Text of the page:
Here's how Indian newspapers covered the Pathankot attacksWorld
At least seven Indian Air Force personnel have been killed as a siege of the Pathankot airbase in Indian Punjab continues for a third consecutive day. At least five attackers have also been neutralised so far.
Read editorial: Attack on Pathankot air force base.
Almost all major Indian newspapers, in editorials published after the Pathankot attacks, advised their government to "stay the course" and not stall or suspend talks with Pakistan after the attacks, which are seen as an attempt to undermine resumption of dialogue between the two neighbours.
"India’s policy must be guided by discerning the motivations of the masterminds.
"The attack was geared to drive a wedge between Mr Modi and his counterpart Nawaz Sharif, who are attempting to bridge strategic differences and explore regional cooperation.
"For that matter, the two attacks in Punjab at Pathankot and Gurdaspur (in July) appear expressly aimed at undermining the possibility of more economic exchange between the two provinces of Punjab in both the countries. Saturday’s attack could also be designed to sow fresh suspicion in Indian minds about the intent of Pakistan army chief General Raheel Sharif, as many will be quick to assign responsibility to Rawalpindi.
"The Pathankot attack is stuff of the challenge that non-State actors pose to policymakers. It is also meant to test the resolve of the Centre to see if outraged domestic opinion can unsettle its focus on broader policy goals. Resiling from engagement is just the kind of reaction that jihadis want. New Delhi must effectively use the NSA channel, which discusses terrorism, to unravel the conspiracy behind such attacks and convey to Islamabad that an attack on an air force base is a red line that warrants clear action against the perpetrating group. The Opposition, including the Congress, must back NDA’s approach of continuing dialogue while being firm on terror."
"First, Delhi must resist the temptation to call off the dialogue Prime Minister Modi initiated. Talking is not surrender.
"Even nation-states locked in combat, after all, use their diplomatic tool-kits. Delhi must, however, bring to the table a clear agenda for the actions it expects Pakistan to take on terrorism — and, critically, a roadmap for what it is willing to do in return for those demands being met, such as movement towards the demilitarisation of Siachen.
"Second, even as it talks, Delhi must consider what elements of national power it can marshal to deter Pakistan from continuing to sponsor jihadist groups. India has many excellent reasons to avoid crisis-inducing steps, like the use of military force, which would hurt its own economic objectives. However, there is a wide range of steps, including economic measures, which could bring pressure to bear on Pakistan."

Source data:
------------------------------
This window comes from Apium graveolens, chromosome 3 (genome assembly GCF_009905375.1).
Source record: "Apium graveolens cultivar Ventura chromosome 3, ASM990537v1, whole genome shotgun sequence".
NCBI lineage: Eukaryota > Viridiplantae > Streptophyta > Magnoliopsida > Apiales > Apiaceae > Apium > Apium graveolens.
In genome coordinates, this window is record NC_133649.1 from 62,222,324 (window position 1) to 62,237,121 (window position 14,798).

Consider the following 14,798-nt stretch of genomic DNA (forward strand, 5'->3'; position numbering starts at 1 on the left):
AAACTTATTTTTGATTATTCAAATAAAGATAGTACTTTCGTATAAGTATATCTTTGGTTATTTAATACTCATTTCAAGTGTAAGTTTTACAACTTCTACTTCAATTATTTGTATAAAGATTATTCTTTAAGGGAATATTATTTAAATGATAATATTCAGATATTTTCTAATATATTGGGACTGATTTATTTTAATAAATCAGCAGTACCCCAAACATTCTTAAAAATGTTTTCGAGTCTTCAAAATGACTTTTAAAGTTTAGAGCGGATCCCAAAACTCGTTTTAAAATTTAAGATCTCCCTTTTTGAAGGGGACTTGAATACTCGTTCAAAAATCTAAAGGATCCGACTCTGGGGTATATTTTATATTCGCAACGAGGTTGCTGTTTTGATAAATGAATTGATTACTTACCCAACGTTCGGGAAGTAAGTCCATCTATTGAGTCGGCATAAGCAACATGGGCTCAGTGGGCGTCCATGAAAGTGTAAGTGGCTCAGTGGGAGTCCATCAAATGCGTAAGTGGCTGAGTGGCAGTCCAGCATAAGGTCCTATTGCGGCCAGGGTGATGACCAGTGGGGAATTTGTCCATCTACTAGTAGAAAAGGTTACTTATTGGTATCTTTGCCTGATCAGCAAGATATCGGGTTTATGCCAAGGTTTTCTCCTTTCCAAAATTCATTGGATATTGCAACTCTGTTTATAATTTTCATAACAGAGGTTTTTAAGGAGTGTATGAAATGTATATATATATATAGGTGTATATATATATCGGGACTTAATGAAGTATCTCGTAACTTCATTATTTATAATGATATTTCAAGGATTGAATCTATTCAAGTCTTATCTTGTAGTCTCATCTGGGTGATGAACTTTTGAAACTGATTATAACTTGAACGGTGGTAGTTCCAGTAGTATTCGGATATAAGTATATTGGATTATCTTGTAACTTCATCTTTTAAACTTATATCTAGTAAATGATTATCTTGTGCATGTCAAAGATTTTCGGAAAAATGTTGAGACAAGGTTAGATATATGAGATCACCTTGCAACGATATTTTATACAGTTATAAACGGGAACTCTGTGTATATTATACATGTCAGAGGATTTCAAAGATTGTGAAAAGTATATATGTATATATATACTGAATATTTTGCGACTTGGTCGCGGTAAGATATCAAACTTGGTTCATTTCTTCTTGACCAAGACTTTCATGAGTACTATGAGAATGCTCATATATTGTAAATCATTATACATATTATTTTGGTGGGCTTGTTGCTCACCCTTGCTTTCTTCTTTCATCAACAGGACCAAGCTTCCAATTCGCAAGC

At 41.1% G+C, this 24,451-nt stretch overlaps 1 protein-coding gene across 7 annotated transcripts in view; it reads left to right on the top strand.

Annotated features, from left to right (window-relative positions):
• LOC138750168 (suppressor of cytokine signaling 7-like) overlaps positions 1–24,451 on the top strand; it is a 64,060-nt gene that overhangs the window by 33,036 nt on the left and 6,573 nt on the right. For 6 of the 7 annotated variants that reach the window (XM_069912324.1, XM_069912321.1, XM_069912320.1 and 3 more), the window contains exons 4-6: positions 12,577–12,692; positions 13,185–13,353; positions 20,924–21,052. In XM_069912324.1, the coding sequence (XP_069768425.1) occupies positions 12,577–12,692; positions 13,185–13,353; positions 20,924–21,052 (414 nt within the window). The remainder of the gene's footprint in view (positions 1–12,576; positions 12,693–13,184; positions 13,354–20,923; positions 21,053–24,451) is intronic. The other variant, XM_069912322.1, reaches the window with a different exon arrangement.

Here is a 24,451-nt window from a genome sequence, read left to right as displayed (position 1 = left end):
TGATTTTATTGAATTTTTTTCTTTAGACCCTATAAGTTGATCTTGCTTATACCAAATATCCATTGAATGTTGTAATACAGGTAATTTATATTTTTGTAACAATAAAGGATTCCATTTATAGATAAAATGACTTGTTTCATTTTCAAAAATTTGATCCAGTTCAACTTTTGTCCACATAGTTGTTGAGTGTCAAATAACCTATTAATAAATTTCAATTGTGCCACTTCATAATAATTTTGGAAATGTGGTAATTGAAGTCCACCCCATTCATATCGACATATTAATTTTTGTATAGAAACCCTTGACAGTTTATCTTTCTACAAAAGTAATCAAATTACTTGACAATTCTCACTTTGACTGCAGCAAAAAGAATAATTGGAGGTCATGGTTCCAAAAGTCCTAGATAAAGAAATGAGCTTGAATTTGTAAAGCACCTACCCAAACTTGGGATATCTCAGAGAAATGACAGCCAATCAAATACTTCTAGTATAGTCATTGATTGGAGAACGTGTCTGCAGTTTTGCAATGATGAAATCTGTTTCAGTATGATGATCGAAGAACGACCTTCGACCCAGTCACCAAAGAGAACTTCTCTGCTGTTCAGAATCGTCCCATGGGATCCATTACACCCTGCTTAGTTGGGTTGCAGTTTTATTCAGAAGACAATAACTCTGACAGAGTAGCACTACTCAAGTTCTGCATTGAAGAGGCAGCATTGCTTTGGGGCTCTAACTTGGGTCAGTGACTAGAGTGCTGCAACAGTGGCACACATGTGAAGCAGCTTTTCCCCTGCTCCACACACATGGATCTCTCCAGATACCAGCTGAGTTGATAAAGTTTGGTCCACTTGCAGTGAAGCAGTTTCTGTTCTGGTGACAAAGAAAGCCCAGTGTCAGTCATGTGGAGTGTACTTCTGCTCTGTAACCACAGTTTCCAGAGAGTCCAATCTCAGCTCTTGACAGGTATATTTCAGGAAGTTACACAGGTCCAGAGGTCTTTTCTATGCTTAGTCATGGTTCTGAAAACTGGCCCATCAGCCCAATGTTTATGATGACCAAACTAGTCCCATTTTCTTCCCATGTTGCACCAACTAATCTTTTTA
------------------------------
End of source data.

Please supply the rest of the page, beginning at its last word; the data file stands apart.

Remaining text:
Terming the Pathankot attacks the 'first big challenge' to Modi's new peace initiative with Pakistan, Times of India said the Indian government must put pressure on Pakistan to show that it’s serious about preventing such attacks in the future at the foreign secretary level talks scheduled in Islamabad on January 14-15.
"This attack has been contained but it follows a fixed pattern: Every major peace move is preceded or quickly succeeded with a terror attack on Indian soil, designed specifically to put a spanner in the works. Because there has always been a powerful segment within the Pakistani ‘deep state’ that is hostile to the idea of peace with India." .
"Going forward, the talks process must be further insulated from the ‘veto’ of these forces.
"First, the foreign secretaries must move quickly to set up a timetable of meetings of all the secretaries in the two countries involved in the comprehensive dialogue.
"The process will receive momentum if India and Pakistan agree to a resolution on what are often called the “low-hanging fruit” of issues such as visas, confidence building measures on the Line of Control, water issues and the Sir Creek dispute. The more issues they are able to agree on, the greater their chances of addressing the single largest issue that holds back ties today, that of terrorism.
"On this, it is for Pakistan to show its good intentions, by acting against the JeM and LeT, both in court and on the ground in Punjab where they run extensive militias. India must stay the course it has set in the past month, including during the National Security Adviser talks, where it has delivered its message firmly, but quietly, with no hint of the one-upmanship that can hamper engagement. These actions will pave the road that was opened by the two Prime Ministers on Christmas day, allowing them to slice through the proverbial Gordian knot on India-Pakistan ties, rather than having to disentangle the ends that constantly threaten to strangle peace in the subcontinent."